October 22, 2007
By Ernest Istook
Once again, the states are rebelling against Washington. Fed up
with dithering in D.C., states are proving enforcement works.
Enforcement not only can prevent illegal immigration, but actually
Illegal immigrants by the tens of thousands are leaving states
that have adopted tough new laws - Colorado, Georgia, Arizona and
now Oklahoma. Local efforts are being launched too quickly to
count, involving more than 100 communities so far.
When denied jobs or public benefits, many illegals return to
Mexico. Others move within the United States to areas with local
amnesty policies. That migration may spark a new outcry from
citizens in amnesty cities.
Left-leaning groups are on the move, too, flocking to the courts
in efforts to block state and local enforcement. Only Congress is
standing still - except for back-sliding efforts to push more
Details of state and local laws vary, but the impact is
consistent. Typically, they deny public benefits to illegal
immigrants and try to make sure employers don't hire them.
Oklahoma's law kicks in soon - Nov. 1 - and Hispanic leaders claim
25,000 illegals have already departed the Sooner State. Businesses
that catered to them say their sales are down 20 percent. They're
backing a lawsuit challenging the new crackdown.
But the crackdown is a gain for taxpayers. Estimates show illegal
immigrants cost Oklahoma taxpayers $200 million a year, mostly for
education and health care.
Arizona's new employer sanctions don't start until Jan. 1. A
half-million undocumented people supposedly await the outcome of
court challenges, but the Arizona Republic still reports the
outmigration already tops 100 per day.
Due to Georgia's new law, businesses with an illegal alien
customer base have seen sales drop as much as 40 percent. And money
wired from Georgia to Mexico and Central America declined. Similar
sales drops are reported elsewhere.
Colorado supplemented its new laws with a special detachment of
state troopers. An Aug. 31 report to the governor said the first
month's results "exceed anyone's expectations," catching 150
illegal immigrants plus those who smuggle them.
State legislators this year introduced some 1,400
immigrant-related bills, and 182 became law. Local ordinances were
proposed or adopted in 104 cities and counties.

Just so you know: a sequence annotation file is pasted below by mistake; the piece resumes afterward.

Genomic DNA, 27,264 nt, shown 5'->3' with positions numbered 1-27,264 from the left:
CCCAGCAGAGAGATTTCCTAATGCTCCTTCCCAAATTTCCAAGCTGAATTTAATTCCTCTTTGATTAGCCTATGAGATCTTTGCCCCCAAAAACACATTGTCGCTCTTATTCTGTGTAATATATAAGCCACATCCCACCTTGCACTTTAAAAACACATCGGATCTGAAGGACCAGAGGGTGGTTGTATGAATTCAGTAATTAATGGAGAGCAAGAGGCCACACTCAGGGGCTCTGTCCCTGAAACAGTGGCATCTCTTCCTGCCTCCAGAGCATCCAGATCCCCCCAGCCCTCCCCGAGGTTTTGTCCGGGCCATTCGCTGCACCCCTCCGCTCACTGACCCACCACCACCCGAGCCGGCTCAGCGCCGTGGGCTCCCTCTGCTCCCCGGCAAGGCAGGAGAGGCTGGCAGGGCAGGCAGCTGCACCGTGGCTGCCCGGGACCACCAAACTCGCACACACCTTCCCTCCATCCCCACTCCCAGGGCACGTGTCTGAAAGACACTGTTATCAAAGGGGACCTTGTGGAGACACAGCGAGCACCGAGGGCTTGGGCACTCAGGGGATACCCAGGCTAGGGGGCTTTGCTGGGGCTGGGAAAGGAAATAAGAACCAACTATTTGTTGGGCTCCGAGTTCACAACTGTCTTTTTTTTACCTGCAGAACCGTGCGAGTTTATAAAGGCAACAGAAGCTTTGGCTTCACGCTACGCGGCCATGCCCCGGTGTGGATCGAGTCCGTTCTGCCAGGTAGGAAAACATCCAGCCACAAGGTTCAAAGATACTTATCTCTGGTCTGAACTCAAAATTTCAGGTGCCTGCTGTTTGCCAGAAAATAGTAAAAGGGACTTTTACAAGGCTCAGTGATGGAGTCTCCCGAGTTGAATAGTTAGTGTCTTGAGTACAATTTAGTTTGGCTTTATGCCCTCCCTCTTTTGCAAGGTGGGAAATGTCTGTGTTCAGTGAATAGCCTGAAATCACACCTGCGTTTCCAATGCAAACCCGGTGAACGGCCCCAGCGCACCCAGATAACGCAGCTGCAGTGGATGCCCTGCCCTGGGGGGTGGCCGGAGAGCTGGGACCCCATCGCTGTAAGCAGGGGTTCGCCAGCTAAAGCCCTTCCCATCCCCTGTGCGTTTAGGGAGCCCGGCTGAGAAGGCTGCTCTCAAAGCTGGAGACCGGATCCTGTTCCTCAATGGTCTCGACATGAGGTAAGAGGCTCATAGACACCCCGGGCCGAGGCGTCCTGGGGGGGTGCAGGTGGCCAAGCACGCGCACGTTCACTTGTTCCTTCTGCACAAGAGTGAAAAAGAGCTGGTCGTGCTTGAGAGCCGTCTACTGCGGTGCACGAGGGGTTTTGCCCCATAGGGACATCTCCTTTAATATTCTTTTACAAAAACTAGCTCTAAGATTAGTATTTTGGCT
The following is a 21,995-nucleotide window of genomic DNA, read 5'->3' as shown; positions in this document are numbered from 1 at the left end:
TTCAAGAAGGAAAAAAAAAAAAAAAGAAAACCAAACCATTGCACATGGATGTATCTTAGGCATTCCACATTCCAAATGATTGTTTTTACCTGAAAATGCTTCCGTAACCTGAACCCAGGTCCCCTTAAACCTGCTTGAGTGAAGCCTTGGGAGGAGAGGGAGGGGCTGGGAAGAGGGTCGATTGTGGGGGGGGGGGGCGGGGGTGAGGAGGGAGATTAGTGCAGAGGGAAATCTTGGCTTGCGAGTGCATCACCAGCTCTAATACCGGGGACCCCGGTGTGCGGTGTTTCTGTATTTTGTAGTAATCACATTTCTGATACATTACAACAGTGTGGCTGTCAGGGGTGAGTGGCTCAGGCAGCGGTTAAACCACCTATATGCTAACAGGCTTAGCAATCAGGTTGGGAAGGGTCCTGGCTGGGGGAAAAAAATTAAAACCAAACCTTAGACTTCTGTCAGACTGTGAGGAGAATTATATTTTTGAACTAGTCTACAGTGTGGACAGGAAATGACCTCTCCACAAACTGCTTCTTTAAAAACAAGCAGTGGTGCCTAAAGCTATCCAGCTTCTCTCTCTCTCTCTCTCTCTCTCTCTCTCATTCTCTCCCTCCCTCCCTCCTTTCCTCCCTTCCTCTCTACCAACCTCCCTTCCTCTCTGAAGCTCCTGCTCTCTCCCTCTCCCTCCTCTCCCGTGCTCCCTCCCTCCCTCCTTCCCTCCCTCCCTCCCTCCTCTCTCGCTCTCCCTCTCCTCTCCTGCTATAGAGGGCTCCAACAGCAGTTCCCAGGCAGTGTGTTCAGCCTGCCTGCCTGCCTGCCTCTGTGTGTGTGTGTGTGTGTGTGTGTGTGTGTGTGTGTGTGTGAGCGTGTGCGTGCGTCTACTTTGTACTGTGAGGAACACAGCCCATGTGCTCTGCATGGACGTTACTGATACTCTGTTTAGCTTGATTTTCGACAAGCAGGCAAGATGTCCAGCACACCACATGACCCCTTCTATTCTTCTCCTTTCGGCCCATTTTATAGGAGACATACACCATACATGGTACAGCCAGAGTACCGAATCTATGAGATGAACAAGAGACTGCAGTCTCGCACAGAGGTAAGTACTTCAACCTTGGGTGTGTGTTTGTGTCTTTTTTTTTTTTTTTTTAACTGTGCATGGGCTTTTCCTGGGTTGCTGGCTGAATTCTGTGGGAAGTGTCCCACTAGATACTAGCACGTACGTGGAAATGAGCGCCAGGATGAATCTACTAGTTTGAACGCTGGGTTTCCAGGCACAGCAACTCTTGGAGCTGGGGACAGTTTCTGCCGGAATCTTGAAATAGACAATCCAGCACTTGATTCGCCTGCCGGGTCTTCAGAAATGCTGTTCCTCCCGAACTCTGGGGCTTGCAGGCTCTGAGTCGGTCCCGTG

Bucking the trend is Illinois, which passed a law prohibiting
employers from using a federal database to screen out illegal
immigrants. That's where the litigation trend cuts both ways: The
Department of Homeland Security is suing Illinois to force it to
comply, saying they can't pick and choose which federal laws to
Ironically, Washington spent years picking and choosing when
federal enforcement would have prevented today's epidemic problem.
Current federal enforcement remains limited, focused on illegals
who have committed violent crimes but not on illegal immigration
generally. So-called sanctuary/amnesty cities are clearly violating
federal law, as New York City learned from a U.S. Supreme Court
ruling in 2000. It's time for the feds to use that precedent and
take other cities and state scofflaws to court.
In Congress, the Democrat majority and some Republicans still push
back-door amnesty. Sen. Dianne Feinstein, California Democrat,
proposed amnesty for almost 2 million illegal farm workers to pick
crops. Sen. Richard Durbin, Illinois Democrat, used children as
bait for amnesty, proposing in-state college tuition and federal
financial aid to children of illegal immigrants - and letting them
and their parents stay in America. Mr. Durbin calls it the "DREAM
Act." The Heritage Foundation's Kris Kobach properly calls it "a
The battleground is swiftly shifting into court, where activist
judges are eager to side with border violators. One judge blocked
federal officials from notifying millions of employers that their
workers may be using false Social Security numbers. Hazleton, Pa.,
had its local ordinance struck down. More lawsuits are pending.
Enforcement works, but liberals want it stifled before people
The big claim is that immigration is solely a federal issue. If
activist judges block state and local enforcement, the public
reaction could rival the anger over decisions about abortion and
forced busing. But there's a difference this time: Those
controversial rulings claimed that the Constitution barred action
by any level of government. Immigration rulings would have the
side-effect of confirming that Washington has the ability to act.
Congress isn't helpless - just hopeless.
By demonstrating that enforcement works, state and local
governments are clarifying the issues, and tens of thousands of
illegal immigrants are self-deporting. The public outcry that
defeated the amnesty bill this spring has found a new outlet,
keeping the heat on Washington all the way into the 2008
Ernest Istook is
a distinguished fellow in Government Relations.
First appeared in the Washington Times
Once again, the states are rebelling against Washington. Fed up with dithering in D.C., states are proving enforcement works. Enforcement not only can prevent illegal immigration, but actually reverse it.
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